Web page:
Why would The Poltergeist choose the mother over any other vessel in the home? Why not the father who the children regularly ask for? There are a number of possibilities for why this is, some of which do relate to the previously mentioned interpretations of divorce and abuse. But here I might suggest that the mother was taken because the father was too strong willed and thus had to die, or, if you wish to be heartbroken, the mother could have been chosen because of the close mother-child relationships young kids have. In other words, I believe the mother was possessed because just about every child cries for their mother when they’re scared – she’s an important figure in the world; she’s the one who gave us life. The Poltergeist’s goal with choosing the mother could be as simple, and sad, as fooling the children into believing they’re safe. We see this play towards the film’s conclusion as Kevin braces for the second floor of the home on his own. As he exits the stairs and flashes his light down the hallway we find that the entire home has been flipped upside down – the ceiling is the floor and the floor is the ceiling. The Poltergeist tells Kevin, “It’s okay. I will protect you. Keep moving.” Although, as we now know by the film’s conclusion, Kevin was in-fact not protected and endured at least 572 days constant torture alone and by a creature that’s taken the form of his mother.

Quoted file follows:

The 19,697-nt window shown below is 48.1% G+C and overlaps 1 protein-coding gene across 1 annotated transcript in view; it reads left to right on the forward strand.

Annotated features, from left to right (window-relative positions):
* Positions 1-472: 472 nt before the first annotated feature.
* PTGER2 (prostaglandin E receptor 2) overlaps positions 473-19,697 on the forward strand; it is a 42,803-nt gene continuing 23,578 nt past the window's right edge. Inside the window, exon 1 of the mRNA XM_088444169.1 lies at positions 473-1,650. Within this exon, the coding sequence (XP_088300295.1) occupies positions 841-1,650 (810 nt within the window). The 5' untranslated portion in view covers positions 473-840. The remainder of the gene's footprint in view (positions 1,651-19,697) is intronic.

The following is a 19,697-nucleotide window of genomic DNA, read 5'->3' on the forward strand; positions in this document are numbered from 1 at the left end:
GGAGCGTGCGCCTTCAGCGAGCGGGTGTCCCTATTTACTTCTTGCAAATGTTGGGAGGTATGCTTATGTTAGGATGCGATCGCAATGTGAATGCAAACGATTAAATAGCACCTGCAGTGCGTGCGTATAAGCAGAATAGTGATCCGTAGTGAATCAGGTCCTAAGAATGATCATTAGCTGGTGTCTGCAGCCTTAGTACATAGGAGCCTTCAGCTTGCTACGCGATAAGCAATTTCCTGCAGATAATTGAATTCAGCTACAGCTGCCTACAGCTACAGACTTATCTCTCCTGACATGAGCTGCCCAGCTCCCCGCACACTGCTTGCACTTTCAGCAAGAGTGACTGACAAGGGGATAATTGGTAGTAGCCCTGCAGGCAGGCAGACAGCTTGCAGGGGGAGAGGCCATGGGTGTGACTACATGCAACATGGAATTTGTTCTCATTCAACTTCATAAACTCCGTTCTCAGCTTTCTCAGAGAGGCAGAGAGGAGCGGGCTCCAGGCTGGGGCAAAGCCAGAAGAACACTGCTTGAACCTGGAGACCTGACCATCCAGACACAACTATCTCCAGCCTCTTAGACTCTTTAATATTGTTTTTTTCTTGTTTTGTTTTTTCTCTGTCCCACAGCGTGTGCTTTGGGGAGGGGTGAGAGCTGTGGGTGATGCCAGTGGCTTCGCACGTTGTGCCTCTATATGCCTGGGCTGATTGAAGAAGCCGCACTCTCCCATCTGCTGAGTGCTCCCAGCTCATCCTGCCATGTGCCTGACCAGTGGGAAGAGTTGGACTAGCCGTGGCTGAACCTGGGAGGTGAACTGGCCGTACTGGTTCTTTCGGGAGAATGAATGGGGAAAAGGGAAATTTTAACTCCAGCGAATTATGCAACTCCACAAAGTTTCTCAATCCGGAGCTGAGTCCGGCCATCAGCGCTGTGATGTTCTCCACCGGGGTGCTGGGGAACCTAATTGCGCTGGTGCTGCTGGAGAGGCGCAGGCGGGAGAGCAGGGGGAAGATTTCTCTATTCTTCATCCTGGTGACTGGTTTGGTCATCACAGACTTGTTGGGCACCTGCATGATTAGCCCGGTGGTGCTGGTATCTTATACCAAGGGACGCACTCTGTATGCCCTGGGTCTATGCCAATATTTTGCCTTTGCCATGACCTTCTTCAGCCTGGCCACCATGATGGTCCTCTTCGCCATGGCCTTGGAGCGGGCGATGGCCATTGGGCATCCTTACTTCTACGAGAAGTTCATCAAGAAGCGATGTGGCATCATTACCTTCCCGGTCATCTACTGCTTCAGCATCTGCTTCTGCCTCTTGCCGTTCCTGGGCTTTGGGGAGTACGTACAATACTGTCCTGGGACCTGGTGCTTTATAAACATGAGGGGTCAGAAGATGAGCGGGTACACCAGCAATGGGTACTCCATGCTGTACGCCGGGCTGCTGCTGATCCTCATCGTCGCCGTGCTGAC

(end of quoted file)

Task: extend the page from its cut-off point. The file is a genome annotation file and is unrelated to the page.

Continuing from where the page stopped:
This is just my interpretation for how it relates to the Hansel & Gretel story. However, I do believe there could be other readings for how the two narratives and the mother-figures relate to one another. For example, perhaps the mother isn’t loving and the fairy tale is linked to domestic abuse. Before the mother ever makes her first appearance Kaylee tells her brother, “I don’t want to talk about mom.” There could be some tension in the family that impacts the Hansel & Gretel narrative and causes it to bleed into other interpretations. Perhaps The Poltergeist was an effect of some desperate attempt for the mother to keep her children after a divorce and the mother’s wish happened in a Monkey’s Paw situation. She now gets to keep her children forever, but at what cost? They’re all stuck in a void, a home with no connection to the outside, with a Poltergeist who continues to grow stronger and warp their realities.